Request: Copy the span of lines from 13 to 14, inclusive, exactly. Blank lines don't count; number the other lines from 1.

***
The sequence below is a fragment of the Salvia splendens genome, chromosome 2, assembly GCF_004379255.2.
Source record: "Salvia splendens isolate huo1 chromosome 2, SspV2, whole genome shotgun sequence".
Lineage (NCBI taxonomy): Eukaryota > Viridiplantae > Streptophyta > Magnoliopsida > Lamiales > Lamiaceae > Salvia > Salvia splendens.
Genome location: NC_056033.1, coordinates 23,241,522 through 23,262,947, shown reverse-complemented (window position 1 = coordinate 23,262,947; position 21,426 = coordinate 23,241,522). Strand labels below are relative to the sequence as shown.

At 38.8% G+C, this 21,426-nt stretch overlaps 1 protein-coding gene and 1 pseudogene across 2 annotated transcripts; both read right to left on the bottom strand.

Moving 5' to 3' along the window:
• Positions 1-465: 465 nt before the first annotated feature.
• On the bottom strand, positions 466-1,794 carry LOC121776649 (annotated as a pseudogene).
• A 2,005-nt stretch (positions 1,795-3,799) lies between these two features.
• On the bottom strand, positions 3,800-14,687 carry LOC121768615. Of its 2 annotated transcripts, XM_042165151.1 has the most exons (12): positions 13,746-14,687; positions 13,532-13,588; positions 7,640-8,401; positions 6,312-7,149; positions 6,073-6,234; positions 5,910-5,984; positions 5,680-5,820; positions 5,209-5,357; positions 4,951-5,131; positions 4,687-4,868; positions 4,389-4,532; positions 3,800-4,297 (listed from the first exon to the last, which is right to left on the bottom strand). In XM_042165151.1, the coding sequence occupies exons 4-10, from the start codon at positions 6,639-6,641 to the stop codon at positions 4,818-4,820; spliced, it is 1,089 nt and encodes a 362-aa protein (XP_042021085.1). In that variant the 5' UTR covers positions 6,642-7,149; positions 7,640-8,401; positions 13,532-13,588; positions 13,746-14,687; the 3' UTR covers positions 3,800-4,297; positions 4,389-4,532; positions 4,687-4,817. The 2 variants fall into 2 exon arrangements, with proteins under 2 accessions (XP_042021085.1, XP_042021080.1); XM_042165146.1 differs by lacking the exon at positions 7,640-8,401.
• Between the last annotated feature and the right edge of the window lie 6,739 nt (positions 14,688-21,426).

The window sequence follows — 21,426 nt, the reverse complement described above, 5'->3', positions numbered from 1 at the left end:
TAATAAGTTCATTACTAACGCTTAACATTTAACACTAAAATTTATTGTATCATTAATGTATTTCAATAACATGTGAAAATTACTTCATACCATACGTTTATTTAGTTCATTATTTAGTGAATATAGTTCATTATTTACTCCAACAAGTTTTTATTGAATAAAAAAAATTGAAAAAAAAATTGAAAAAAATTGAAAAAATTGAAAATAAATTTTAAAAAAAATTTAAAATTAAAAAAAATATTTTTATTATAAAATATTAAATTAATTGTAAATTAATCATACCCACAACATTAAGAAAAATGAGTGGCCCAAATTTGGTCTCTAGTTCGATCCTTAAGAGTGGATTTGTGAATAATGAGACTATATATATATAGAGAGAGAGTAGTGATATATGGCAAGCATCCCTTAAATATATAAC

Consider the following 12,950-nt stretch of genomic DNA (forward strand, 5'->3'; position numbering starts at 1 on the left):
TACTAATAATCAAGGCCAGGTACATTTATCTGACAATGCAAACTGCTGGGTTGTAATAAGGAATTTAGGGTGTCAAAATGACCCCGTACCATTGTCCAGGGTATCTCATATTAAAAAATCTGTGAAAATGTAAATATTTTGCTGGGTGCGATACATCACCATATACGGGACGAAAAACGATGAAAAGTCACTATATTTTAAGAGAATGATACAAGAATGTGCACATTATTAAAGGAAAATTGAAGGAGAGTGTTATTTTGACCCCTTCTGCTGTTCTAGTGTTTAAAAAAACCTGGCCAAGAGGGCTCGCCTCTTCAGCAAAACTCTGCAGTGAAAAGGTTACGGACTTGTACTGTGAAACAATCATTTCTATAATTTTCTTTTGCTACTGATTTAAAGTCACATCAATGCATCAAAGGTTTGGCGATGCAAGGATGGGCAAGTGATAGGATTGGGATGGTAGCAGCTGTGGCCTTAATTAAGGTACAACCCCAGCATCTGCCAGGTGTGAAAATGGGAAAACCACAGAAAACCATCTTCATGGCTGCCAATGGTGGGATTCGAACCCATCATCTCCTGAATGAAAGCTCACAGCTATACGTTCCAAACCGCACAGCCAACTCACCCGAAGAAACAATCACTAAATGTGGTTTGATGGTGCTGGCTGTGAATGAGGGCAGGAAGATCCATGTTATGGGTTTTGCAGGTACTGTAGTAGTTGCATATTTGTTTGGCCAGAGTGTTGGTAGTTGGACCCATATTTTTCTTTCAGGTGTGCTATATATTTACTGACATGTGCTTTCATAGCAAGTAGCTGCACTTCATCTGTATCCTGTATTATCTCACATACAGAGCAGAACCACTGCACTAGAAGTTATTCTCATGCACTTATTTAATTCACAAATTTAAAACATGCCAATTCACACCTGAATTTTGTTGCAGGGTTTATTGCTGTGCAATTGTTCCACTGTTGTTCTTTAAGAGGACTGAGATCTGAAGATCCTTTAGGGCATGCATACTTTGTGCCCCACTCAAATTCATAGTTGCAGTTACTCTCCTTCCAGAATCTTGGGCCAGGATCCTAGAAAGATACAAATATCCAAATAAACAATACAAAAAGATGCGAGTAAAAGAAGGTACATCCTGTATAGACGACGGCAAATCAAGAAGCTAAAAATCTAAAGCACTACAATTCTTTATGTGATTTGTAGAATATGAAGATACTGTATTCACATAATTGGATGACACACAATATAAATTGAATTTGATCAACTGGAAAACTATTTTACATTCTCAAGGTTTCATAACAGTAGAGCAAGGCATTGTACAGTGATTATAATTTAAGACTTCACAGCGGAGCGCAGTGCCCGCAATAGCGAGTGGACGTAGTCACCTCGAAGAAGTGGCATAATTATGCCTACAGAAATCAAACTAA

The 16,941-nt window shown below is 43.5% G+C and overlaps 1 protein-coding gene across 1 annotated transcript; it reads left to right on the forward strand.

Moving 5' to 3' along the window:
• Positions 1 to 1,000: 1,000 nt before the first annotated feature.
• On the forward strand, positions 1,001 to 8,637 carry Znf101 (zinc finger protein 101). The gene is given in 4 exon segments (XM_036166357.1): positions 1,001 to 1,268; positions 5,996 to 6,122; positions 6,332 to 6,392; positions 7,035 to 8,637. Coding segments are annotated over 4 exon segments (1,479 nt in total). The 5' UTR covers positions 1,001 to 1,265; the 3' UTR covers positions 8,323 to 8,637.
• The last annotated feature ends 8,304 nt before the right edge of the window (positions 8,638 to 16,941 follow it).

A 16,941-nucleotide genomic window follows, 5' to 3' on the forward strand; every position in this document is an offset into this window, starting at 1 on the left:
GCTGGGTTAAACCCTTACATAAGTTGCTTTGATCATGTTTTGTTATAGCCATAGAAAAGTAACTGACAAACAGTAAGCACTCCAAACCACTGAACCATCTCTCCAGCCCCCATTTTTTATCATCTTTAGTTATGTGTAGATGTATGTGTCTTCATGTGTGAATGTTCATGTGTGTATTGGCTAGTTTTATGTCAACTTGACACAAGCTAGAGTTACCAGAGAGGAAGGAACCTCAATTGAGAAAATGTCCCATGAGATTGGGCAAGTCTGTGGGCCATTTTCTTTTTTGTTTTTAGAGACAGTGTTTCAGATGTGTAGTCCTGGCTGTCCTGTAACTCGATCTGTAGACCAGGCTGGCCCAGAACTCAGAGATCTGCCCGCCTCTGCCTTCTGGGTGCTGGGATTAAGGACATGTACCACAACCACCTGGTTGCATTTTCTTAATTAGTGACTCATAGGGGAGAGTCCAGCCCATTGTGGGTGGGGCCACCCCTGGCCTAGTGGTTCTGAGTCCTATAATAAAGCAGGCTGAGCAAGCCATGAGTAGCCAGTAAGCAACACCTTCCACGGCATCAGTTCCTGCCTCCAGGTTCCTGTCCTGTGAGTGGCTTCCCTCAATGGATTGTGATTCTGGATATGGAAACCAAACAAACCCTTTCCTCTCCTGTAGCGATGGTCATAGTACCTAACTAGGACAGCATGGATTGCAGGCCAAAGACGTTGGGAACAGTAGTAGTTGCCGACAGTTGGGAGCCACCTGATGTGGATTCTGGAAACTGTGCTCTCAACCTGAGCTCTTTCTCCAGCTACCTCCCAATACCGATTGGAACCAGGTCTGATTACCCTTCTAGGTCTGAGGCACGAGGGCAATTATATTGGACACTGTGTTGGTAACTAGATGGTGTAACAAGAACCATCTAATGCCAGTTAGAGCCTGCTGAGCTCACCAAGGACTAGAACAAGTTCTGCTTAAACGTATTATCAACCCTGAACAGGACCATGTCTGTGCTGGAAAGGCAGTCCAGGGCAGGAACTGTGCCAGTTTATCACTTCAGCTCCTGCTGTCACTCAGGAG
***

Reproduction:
TAATAAGTTCATTACTAACGCTTAACATTTAACACTAAAATTTATTGTATCATTAATGTATTTCAATAACATGTGAAAATTACTTCATACCATACGTTTATTTAGTTCATTATTTAGTGAATATAGTTCATTATTTACTCCAACAAGTTTTTATTGAATAAAAAAAATTGAAAAAAAAATTGAAAAAAATTGAAAAAATTGAAAATAAATTTTAAAAAAAATTTAAAATTAAAAAAAATATTTTTATTATAAAATATTAAATTAATTGTAAATTAATCATACCCACAACATTAAGAAAAATGAGTGGCCCAAATTTGGTCTCTAGTTCGATCCTTAAGAGTGGATTTGTGAATAATGAGACTATATATATATAGAGAGAGAGTAGTGATATATGGCAAGCATCCCTTAAATATATAAC

Consider the following 12,950-nt stretch of genomic DNA (forward strand, 5'->3'; position numbering starts at 1 on the left):